"Getting Buzzed" Bosco’s Bees discusses the health of pollinators in St. Clair County

“Most of our fruits and vegetables require pollination and 1 out of 3 bites of food requires pollination,” Anthony Bosco says. “Fewer bees in St. Clair County translates into less food.” 

Anthony Bosco and his wife Amanda are co-owners of Bosco’s Bees, established in December 2018 when Amanda bought Anthony a beginner honeybee kit as a Christmas present. The couple caught the bug and purchased two prolific Italian nucleus hives in May 2019. 

They now manage over 100 boxes in their apiary in Ira Township, with the larger hives holding up to 50,000 bees each. 

“Caring for honeybees is a lot different than caring for chickens, cows, or pigs,” Bosco says. “They are animals and require substantial work. We keep them healthy, sheltered, and fed.” 

Anthony Bosco first grew interested in bees when hunting on farmland when he was young. While watching the insects, he desired to know how they lived. 

“Seeing them always made me curious about how it worked and of course, the honey is a big bonus,” Bosco says. “Producing the only edible food by an insect that never goes bad is incredible and inspiring.” 

Drone shot of Bosco's Bees Apiary.

Many apiaries have disappeared in St. Clair County which attributes to the cost of keeping bees and the challenge of maintaining the health of the hives due to the varroa mite, Bosco says. The mite has wreaked havoc on apiaries across the country including Michigan, crippling honeybees and reducing their body weights and lifespans. 

Michigan has also seen a decline in its native pollinators, with a 61% decline in abundance and a 33% drop in the number of species from 2004-2018. A potential cause for the decrease is attributed to extreme weather events, a product of climate change, and habitat destruction. 

Loss of both the honeybees and native bees has impacted the $18 billion agriculture industry that relies on the insects for the pollination of crops. Michigan is particularly susceptible to the declines as the state has many pollinator-dependent specialty crops. While a protection plan for pollinators in Michigan has been created, the Michigan Pollinator Protection Plan (MP3), apiaries like Bosco’s Bees are crucial to ensuring farmers’ crops in the county get pollinated.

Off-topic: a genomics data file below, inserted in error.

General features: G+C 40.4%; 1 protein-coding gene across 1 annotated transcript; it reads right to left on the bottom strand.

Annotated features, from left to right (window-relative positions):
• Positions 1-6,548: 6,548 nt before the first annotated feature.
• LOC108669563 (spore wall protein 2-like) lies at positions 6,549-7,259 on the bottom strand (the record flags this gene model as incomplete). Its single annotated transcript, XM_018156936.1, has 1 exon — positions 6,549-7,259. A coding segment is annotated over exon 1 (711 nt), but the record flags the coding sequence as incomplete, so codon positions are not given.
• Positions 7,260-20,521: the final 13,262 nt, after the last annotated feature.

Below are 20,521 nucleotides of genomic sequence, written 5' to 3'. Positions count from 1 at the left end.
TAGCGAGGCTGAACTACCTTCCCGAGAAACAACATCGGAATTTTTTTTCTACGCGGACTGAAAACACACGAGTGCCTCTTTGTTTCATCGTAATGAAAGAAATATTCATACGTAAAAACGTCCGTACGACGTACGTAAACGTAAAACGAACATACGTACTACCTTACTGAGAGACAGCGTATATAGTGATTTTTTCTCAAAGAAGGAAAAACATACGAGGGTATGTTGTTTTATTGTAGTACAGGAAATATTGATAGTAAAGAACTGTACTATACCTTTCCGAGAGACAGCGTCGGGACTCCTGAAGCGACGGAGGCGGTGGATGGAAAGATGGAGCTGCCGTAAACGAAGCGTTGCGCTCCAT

Over the years, Bees have lost a few hives to the varroa mite but have never dealt with any other diseases. They overwinter 90% of their bees each winter, above the national average. They attribute their success to using naturally occurring oils and acids to treat problems before and after their honey season and with continuous monitoring of hive health, along with hard labor and money. 
Bosco's Bees honey bees.
“Beekeeping can be very challenging physically and mentally,” Bosco says. “Physically you’re lifting 50-90 lb boxes of honey to do inspections and when removing the surplus honey. It’s mentally challenging because you are always trying to stay ahead of the bees’ needs. In beekeeping you must be proactive, reacting to bees’ needs doesn’t work out well.” 

After years of research and determination, Anthony feels that he and Amanda have a greater understanding of how insects function. The couple’s proudest accomplishments are how far they have come from that fateful Christmas morning and their role in helping the local ecosystem. 

Bosco’s Bees connect with their customers via social media and have grown their small business through word of mouth. 

“We love our customers and our service to the community is one of our highest priorities,” Bosco says. “It is hard to come by good service these days, but we hold ourselves to a high standard with our small business.” 

The Bosco’s three daughters are active in the business and help with routine chores such as painting boxes and extracting honey. They hope their children will continue with Bosco’s Bees into the future. They also hope to create an interest in bees among other people. 
Amanda and Anthony Bosco with their daughters Alivia, Alayna and Ava.
“I would highly suggest to anyone that has the slightest interest in raising bees to give it a shot,” Bosco says. “It is such a rewarding and enjoyable hobby. The satisfaction, the smells, the service they provide, and the awesome honey they make are just a few reasons. We even offer bees to start your own beekeeping hobby and sell out every year. We provide 5-frame nucleus hives or nucs.”

Bosco stresses the importance of maintaining pollinators in the county. 

“We need to take care of our bees and keep them happy and healthy,” Bosco says. ”It’s also a huge benefit to everyone’s gardens and flowers.”  

To help native pollinators, he recommends not using insecticides, allowing a small area to grow naturally, and planting wildflowers. He also recommends not taking all the leaves in the fall which provide cover to hibernating bees, and not killing the dandelions in the spring.
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Read more articles by Leslie Cieplechowicz.

Leslie Cieplechowicz is a photographer and writer who developed her crafts by working the streets of Detroit as a paramedic and shooting old, historical buildings she found on her runs. Her love of creating unique imagery led her across the state, then the United States, then globally, where she recently finished shooting in the country of Czechia, documenting its lively culture, friendly people, and ornate architecture. She currently works as an instructor after leaving the road and spreads her love of photography to her students. Her book, Detroit Revealed: A Different View of the Motor City, features obscure and amazing hidden gems of the city which is sometimes portrayed as unapproachable.